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The Strategic Academic Enterprise: Why ERPs Will No Longer Be Adequate


Over the years, however, institutions have struggled with a variety of issues outside the scope of what a traditional erp system can manage, from effectively connecting with the community to successfully marketing the campus vision and spirit, to offering a teaching and learning experience that aligns with the institutional mission. According to the popular YouTube video, "Shift Happens," the top 10 jobs anticipated in 2010 didn't exist in 2004. According to Donald M. Norris, co-author of A Guide to Planning for Change (2008), Successful leaders use strategies to frame the need for change and to develop their organization's capacity to prosper in a changing and competitive environment....

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									forum                                                                                   Commentary

                                                          The Strategic Academic Enterprise:
                                                       why Erps will No longer Be Adequate
                                                                                                            By Mary Jones

in the 1970s and ’80s, manufacturing firms began pur-            ple generations; a shift in teaching and learning standards;
chasing centralized administrative software — “enterprise        and the ever-present yet escalating issue of affordability.
resource Planning (ERP) systems” — to support their
infrastructure needs. in the 1990s, higher education ad-         SERVIng MULTIPLE gEnERATIOnS AT THE SAME TIME
opted the term ERP to define the back-office systems             imagine an incoming freshman class that includes your 17-
used by institutions to meet their most pressing business        year old daughter, your 0-year-old brother, your mother,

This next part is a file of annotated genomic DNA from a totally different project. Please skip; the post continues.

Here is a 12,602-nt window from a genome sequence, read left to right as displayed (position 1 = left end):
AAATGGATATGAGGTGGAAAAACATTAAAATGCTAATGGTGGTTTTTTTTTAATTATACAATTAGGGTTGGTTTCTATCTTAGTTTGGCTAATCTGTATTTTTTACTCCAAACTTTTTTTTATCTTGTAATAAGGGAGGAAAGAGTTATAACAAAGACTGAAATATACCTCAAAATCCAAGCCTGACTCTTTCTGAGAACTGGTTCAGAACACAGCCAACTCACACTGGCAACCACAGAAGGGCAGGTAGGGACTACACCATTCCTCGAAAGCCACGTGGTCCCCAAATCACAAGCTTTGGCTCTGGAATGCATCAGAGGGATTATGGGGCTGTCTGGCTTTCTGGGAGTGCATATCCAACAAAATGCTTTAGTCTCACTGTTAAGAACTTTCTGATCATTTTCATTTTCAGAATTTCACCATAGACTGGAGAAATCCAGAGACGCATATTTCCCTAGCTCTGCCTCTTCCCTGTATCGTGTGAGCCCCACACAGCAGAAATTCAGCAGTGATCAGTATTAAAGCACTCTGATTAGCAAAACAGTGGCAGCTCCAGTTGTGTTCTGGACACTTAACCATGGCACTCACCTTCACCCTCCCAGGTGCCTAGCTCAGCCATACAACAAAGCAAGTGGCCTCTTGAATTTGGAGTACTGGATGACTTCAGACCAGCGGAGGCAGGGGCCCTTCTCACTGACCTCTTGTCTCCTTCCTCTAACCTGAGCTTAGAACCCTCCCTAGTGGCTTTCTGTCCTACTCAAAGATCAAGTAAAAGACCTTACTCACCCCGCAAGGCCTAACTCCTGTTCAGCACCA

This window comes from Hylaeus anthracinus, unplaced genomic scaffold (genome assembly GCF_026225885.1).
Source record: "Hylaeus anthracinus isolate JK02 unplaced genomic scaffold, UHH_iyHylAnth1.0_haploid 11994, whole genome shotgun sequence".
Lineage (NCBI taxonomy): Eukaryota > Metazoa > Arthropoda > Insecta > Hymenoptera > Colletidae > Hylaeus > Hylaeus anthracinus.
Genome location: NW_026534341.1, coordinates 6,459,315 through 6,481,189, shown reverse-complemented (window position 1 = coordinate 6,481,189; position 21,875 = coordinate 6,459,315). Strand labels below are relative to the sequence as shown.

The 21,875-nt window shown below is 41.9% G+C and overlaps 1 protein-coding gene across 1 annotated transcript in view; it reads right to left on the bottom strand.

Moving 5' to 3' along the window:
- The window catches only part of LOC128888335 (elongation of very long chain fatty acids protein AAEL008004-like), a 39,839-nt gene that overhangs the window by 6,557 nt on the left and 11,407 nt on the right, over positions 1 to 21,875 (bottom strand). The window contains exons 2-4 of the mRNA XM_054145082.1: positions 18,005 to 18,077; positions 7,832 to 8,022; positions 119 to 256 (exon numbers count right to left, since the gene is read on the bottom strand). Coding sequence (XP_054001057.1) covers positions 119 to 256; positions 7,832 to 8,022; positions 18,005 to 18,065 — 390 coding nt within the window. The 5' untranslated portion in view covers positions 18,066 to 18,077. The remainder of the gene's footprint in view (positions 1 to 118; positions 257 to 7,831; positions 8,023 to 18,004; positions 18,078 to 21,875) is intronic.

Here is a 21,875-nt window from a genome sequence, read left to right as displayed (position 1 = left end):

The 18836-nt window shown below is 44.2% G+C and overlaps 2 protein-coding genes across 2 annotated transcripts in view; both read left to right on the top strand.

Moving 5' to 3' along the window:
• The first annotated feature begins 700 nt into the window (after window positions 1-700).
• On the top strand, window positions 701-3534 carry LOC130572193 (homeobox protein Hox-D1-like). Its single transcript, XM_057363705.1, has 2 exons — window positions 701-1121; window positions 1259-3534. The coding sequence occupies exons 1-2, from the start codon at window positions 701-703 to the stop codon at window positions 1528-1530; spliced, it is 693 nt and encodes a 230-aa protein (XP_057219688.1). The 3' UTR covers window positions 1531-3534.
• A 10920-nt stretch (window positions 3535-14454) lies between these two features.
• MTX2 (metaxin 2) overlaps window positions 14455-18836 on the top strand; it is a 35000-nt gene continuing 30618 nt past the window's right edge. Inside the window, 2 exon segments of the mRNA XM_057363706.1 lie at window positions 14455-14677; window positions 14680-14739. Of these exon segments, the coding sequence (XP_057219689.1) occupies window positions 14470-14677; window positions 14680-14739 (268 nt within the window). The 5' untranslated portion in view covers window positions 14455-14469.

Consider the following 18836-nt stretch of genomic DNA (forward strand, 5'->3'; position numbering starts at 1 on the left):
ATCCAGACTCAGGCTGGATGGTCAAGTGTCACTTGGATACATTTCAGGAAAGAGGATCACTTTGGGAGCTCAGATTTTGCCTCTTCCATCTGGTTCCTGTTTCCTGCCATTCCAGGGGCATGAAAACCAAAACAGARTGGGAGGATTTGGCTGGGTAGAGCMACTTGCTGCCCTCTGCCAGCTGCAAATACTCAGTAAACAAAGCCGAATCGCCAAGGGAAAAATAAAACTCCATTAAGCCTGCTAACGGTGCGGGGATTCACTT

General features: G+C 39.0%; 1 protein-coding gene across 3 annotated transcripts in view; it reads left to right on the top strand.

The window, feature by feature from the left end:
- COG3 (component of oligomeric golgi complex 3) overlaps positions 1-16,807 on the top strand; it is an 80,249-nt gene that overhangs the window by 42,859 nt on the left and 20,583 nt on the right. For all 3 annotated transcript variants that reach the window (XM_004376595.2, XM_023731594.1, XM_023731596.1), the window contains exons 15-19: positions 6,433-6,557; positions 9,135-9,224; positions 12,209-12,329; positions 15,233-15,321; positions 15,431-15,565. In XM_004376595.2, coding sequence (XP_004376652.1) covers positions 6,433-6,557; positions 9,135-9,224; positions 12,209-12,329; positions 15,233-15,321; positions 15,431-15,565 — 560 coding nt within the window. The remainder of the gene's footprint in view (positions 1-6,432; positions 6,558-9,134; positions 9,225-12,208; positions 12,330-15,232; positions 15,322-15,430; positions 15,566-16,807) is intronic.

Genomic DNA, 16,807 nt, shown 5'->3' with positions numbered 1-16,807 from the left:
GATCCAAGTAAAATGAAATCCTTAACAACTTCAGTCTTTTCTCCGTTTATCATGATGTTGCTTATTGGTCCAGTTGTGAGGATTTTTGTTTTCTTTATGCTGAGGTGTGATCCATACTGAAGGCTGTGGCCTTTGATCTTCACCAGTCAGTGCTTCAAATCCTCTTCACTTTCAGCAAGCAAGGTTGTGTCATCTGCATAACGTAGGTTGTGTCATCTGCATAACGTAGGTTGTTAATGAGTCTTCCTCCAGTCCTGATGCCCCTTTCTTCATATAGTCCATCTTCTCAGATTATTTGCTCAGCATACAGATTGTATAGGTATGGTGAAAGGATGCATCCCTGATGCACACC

needs — typically those related to financials, human re-         and your grandfather. Possible? more than ever before,
sources, and student information. over the years, however,       multiple generations are interacting with colleges and
institutions have struggled with a variety of issues outside     universities at the same time — as students and as parents.
the scope of what a traditional ERP system can manage,           and the members of each generation — Baby Boomer,
from effectively connecting with the community to suc-           generation X, and millennial — learn differently and seek
cessfully marketing the campus vision and spirit, to of-         unique services from an institution.
fering a teaching and learning experience that aligns with          in order to meet the varying needs of these emerging
the institutional mission. These issues, as well as a host of    students, parents, employees, and communities, institu-
others, have rendered the concept of ERP inadequate for          tions will need to offer several different ways for its stu-
meeting the business and academic needs of higher educa-         dents to accomplish the same task. everything will be
tion institutions.                                               affected, from enrollment, registration, curriculum, and
   Three dramatic trends are occurring in the higher edu-        housing to financial aid, safety, facilities, and more.
cation industry. individually, these trends are nothing that
institutions haven’t faced before; in fact, many institutions    who are they?
have adapted accordingly and have continued to be suc-           shaped by current events, each generation is drastically
cessful. However, these trends have converged, causing a         different from the others.
dramatic shift in the way higher education institutions          W Baby Boomers: Born between 19 and 190, Baby
operate and strive to fulfill their vision of student success.      Boomers grew up during the post–World War II era
These trends can be identified as the need to serve multi-          of optimism. They witnessed the cold War, the space

                                                  College & University | 55
  race, the civil rights movement, the Vietnam War, the       (Wegerer 008). The independent gen Xers undoubtedly
  “summer of love,” and much more; all of these shaped        will want to use technology for registration and even for
  their beliefs and values. They are the first generation     classes, but the moment they don’t like the service or the
  that grew up with television, which broadcast the same      offering, they are gone without a word.
  programs, news, and laughs across the nation. it has           Higher education institutions will need both to bal-
  been said that boomers helped transform the current         ance technology and personal face-to-face services and
  educational system (Howe and strauss 007).                 to be flexible enough to adapt quickly, depending on the
W generation X: This is the MTV generation, born be-          customer.
  tween 191 and 1981. Widely criticized as slackers, they       curriculum also should change to meet the needs
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